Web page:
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Uranium mining: KSU against road project

SHILONG: Reiterating its stand on proposed uranium mining project in West Khasi Hills district, the Khasi Students’ Union (KSU) has opposed the Centre’s decision to go for the two-lane road project connecting the villages of the district which have a large deposit of uranium.
The leaders of the union as well as the NESO (North East Students’ Organization) chairman Samuel Jyrwa have expressed their suspicion that this two-lane road project is definitely meant to facilitate uranium mining  in the State.
Earlier, the Central government had sanctioned the two-laning of the 68 km Nongstoin-Domiasiat-Mawthabah road at a cost of Rs 470 crore.
Speaking at a public meeting organized to observe the Khasi National Awakening Day on Saturday here, Jyrwa said that the Centre was showing its interest afresh on the abandoned uranium mining project in the State.
“Without any doubt, this road project is aimed at facilitating transportation of uranium from West Khasi Hills through Assam to the rest of the country,” the NESO chairman said.
Jyrwa made it clear that his organization would not allow the Centre to mine uranium at any cost.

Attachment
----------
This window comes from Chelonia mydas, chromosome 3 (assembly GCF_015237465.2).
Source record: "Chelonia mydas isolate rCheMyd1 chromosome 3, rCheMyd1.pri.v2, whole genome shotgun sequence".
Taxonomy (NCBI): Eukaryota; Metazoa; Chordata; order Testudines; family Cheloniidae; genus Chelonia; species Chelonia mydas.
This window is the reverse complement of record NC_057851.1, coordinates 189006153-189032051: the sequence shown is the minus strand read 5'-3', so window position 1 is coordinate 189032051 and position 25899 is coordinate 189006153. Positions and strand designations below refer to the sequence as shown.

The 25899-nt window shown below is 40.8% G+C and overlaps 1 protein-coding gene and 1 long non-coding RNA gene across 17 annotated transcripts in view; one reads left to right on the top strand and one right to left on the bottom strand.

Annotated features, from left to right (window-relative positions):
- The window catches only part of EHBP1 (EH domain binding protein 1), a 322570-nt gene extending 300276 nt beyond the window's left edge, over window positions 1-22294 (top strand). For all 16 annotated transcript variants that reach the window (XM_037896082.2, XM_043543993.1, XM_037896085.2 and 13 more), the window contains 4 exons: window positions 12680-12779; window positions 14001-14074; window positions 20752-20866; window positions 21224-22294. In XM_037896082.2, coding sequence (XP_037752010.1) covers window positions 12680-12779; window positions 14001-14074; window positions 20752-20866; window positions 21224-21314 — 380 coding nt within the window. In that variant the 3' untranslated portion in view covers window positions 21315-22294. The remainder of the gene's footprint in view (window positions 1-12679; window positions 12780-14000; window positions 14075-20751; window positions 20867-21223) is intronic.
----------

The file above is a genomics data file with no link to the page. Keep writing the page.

In his speech, the KSU general secretary Auguster Jyrwa said that the UCIL had adopted various tactics to start mining of uranium in the State.
“Following pressure from several pressure groups, the UCIL was forced to abandon its pre-project developmental works’ in the uranium-rich areas,” Jyrwa said.
Meghalaya is the third uranium rich state in the country after Jharkhand and Andhra Pradesh. The state accounts for 16 per cent of India’s uranium reserves, with deposits estimated to be around 9,500 tonnes and 4,000 tonnes respectively at Domiasiat and Wakhaji, both in West Khasi hills region.
The UCIL had to wind up its mining operations in Khasi Hills soon after it started in early 1990s due to fierce and violent protests. It had made a fresh application for uranium mining with the state government in 2001. The mining project, which was estimated at Rs 300 crore in 1990s, has now escalated to around Rs 825 crore.

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